The Legal Aid Institute (LBH) in Indonesia is one of the institutions needed by the state to ensure that the rights of the people’s legal representation are fulfilled when dealing with the law. But ironically, often cases that befell legal aid institutions in Indonesia such as vandalism, threats or terror are never finished without even being resolved. To what extent can the state, through its government and enforcement agencies, ensure legal protection for legal aid agencies and their workers?
The terror case that hit the Yogyakarta Legal Aid Institute was recently reported to the police shortly after the attack on Saturday (19/9). This case is reminiscent of terror cases with a similar mode, experienced by several legal aid institutions in Indonesia, such as in Medan, Jakarta, where the perpetrators have not been found until now.
Usman Hamid, Director of Amensty International, said that the state needs to ensure that legal institutions are protected because these institutions also help the state serve its people.
Usman said, “The first must be until the culprit is found and held accountable in court and that is criminal liability. Therefore, the criminal act of damaging property damages the LBH office. The second is to prevent this by giving official recognition to the role of aid workers law in Indonesia as a defender of human rights.”
Usman Hamid added that the legal aid law in Indonesia clearly regulates and provides a very clear understanding of how important legal aid providers are, because the assistance provided by LBH-LBH must be provided by the state.
Meanwhile, Tri Wahyu, Director of Indonesian Court Monitoring who is also a former alumni of LBH Yogyakarta, suspects that the attacks on legal aid institutions are related to the cases being handled. He hopes that the government will respect the role of legal aid institutions in a country that adheres to democratic principles. “Actually, our country’s constitution encourages a democratic rule of law, yes, it means the state should be grateful to LBH, YLBHI, friends of democratic institutions who actually also support the state agenda, democratic law which is the achievement of Indonesia’s constitutional ideals,” he said.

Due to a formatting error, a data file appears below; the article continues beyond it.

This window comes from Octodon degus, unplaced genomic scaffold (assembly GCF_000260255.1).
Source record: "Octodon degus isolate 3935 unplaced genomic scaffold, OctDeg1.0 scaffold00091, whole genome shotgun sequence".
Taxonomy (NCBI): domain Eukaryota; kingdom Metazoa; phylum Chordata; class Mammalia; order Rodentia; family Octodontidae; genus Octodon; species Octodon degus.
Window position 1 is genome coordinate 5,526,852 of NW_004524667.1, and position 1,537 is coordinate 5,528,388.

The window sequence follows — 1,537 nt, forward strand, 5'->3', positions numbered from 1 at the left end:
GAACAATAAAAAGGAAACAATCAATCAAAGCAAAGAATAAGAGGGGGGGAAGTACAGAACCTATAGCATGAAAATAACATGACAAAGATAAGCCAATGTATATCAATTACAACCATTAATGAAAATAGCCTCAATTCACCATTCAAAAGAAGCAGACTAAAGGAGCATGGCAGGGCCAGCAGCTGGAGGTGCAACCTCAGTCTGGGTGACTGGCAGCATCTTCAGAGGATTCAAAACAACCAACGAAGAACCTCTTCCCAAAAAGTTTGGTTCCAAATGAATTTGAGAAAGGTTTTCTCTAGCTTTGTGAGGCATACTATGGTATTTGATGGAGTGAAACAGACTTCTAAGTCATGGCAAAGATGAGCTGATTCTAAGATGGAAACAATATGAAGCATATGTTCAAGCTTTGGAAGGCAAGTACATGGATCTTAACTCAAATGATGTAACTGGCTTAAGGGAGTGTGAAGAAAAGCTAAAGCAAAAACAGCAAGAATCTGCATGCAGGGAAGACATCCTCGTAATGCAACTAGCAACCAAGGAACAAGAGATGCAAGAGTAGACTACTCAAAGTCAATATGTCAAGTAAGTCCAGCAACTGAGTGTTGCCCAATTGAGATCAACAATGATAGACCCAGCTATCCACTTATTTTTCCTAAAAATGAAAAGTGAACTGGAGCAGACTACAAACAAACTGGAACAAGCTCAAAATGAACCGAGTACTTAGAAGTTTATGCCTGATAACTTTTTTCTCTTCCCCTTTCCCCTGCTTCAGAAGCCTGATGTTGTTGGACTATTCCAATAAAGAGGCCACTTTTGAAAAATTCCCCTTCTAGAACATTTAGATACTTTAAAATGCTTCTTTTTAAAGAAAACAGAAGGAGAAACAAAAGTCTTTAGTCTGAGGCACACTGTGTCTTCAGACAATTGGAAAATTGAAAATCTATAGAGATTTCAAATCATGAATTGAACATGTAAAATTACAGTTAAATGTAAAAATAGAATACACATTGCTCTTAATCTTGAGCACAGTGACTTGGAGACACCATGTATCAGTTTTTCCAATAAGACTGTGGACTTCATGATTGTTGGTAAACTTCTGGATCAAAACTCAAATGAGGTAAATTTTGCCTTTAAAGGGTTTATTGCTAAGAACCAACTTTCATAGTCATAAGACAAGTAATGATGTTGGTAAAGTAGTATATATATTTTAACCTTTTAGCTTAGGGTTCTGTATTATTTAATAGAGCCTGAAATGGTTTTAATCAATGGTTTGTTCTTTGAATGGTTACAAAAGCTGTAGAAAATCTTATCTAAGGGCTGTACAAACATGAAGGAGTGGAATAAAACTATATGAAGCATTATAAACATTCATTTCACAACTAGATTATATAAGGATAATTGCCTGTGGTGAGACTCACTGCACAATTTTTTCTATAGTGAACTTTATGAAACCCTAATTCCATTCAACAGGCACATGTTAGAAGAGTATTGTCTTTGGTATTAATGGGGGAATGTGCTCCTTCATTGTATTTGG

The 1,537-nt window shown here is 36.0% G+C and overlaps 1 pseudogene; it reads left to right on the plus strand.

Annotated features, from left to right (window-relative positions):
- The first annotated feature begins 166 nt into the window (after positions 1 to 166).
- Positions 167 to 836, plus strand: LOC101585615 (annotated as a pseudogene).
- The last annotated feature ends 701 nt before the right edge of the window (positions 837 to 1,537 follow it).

Protection of legal and humanitarian aid institutions in Indonesia can be done concretely and juridically.
“Concretely, we can learn from the experience of LBH Apik, whose office was also raided in early 2019, by a number of people, including officers who threatened and intimidated legal aid workers, the majority of whom were women. The state, in this case the LPSK, provides CCTV at the LBH Apik office and connects the CCTV with the security side of the LPSK. So LPSK monitors from time to time what is happening at LBH Apik,” said Usman.
Periodic monitoring by law enforcers in LBH offices is also another form of concrete protection, while the protection of other legal organizations will provide support for the enthusiasm of LBH lawyers who serve the small people.
Apart from these forms of security, the most important thing for all levels of public law practitioners in Indonesia, including the 58 humanitarian and legal institutions that support LBH Yogyakarta, is to arrest the perpetrators and punish those who do damage, threats and attacks on institutions. legal aid provider.
The Indonesian police have so far been the focus of the disclosure of assault cases and Usman Hamid reminded the need for police independence in handling and investigating this case. This is a test of the independence of the police to be able to investigate and resolve cases that may involve influential or bad state actors. [my/ka]